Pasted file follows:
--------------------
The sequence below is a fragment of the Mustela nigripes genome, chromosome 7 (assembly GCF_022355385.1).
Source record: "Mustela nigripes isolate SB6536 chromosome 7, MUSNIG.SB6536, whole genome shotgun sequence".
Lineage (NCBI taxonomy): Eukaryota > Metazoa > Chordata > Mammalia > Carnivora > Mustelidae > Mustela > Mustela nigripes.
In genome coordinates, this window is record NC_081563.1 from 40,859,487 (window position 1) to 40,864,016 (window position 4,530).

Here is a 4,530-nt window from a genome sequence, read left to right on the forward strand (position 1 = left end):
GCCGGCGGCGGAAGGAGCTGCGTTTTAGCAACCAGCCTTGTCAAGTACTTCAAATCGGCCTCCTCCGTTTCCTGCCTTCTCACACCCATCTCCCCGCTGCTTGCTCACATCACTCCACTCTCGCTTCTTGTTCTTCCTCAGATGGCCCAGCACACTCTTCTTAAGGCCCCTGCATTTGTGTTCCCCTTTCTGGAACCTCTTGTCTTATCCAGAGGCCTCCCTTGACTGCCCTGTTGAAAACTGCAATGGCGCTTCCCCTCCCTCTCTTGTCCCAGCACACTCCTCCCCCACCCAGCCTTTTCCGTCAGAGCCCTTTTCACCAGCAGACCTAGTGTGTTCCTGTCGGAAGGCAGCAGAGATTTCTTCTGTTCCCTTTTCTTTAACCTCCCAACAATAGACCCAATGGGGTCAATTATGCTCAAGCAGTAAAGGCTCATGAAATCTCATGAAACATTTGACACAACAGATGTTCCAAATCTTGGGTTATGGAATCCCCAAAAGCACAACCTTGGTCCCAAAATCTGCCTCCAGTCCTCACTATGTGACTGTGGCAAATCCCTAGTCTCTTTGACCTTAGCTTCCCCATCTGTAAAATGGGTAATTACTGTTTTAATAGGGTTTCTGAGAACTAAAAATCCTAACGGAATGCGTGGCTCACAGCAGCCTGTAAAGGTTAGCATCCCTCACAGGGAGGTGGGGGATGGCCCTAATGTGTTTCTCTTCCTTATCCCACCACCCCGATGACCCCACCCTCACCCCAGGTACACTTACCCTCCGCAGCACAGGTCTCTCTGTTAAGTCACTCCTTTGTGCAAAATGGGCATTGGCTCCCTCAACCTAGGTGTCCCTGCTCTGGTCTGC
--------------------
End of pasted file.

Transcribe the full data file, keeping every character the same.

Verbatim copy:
The sequence below is a fragment of the Mustela nigripes genome, chromosome 7 (assembly GCF_022355385.1).
Source record: "Mustela nigripes isolate SB6536 chromosome 7, MUSNIG.SB6536, whole genome shotgun sequence".
Lineage (NCBI taxonomy): Eukaryota > Metazoa > Chordata > Mammalia > Carnivora > Mustelidae > Mustela > Mustela nigripes.
In genome coordinates, this window is record NC_081563.1 from 40,859,487 (window position 1) to 40,864,016 (window position 4,530).

Here is a 4,530-nt window from a genome sequence, read left to right on the forward strand (position 1 = left end):
GCCGGCGGCGGAAGGAGCTGCGTTTTAGCAACCAGCCTTGTCAAGTACTTCAAATCGGCCTCCTCCGTTTCCTGCCTTCTCACACCCATCTCCCCGCTGCTTGCTCACATCACTCCACTCTCGCTTCTTGTTCTTCCTCAGATGGCCCAGCACACTCTTCTTAAGGCCCCTGCATTTGTGTTCCCCTTTCTGGAACCTCTTGTCTTATCCAGAGGCCTCCCTTGACTGCCCTGTTGAAAACTGCAATGGCGCTTCCCCTCCCTCTCTTGTCCCAGCACACTCCTCCCCCACCCAGCCTTTTCCGTCAGAGCCCTTTTCACCAGCAGACCTAGTGTGTTCCTGTCGGAAGGCAGCAGAGATTTCTTCTGTTCCCTTTTCTTTAACCTCCCAACAATAGACCCAATGGGGTCAATTATGCTCAAGCAGTAAAGGCTCATGAAATCTCATGAAACATTTGACACAACAGATGTTCCAAATCTTGGGTTATGGAATCCCCAAAAGCACAACCTTGGTCCCAAAATCTGCCTCCAGTCCTCACTATGTGACTGTGGCAAATCCCTAGTCTCTTTGACCTTAGCTTCCCCATCTGTAAAATGGGTAATTACTGTTTTAATAGGGTTTCTGAGAACTAAAAATCCTAACGGAATGCGTGGCTCACAGCAGCCTGTAAAGGTTAGCATCCCTCACAGGGAGGTGGGGGATGGCCCTAATGTGTTTCTCTTCCTTATCCCACCACCCCGATGACCCCACCCTCACCCCAGGTACACTTACCCTCCGCAGCACAGGTCTCTCTGTTAAGTCACTCCTTTGTGCAAAATGGGCATTGGCTCCCTCAACCTAGGTGTCCCTGCTCTGGTCTGC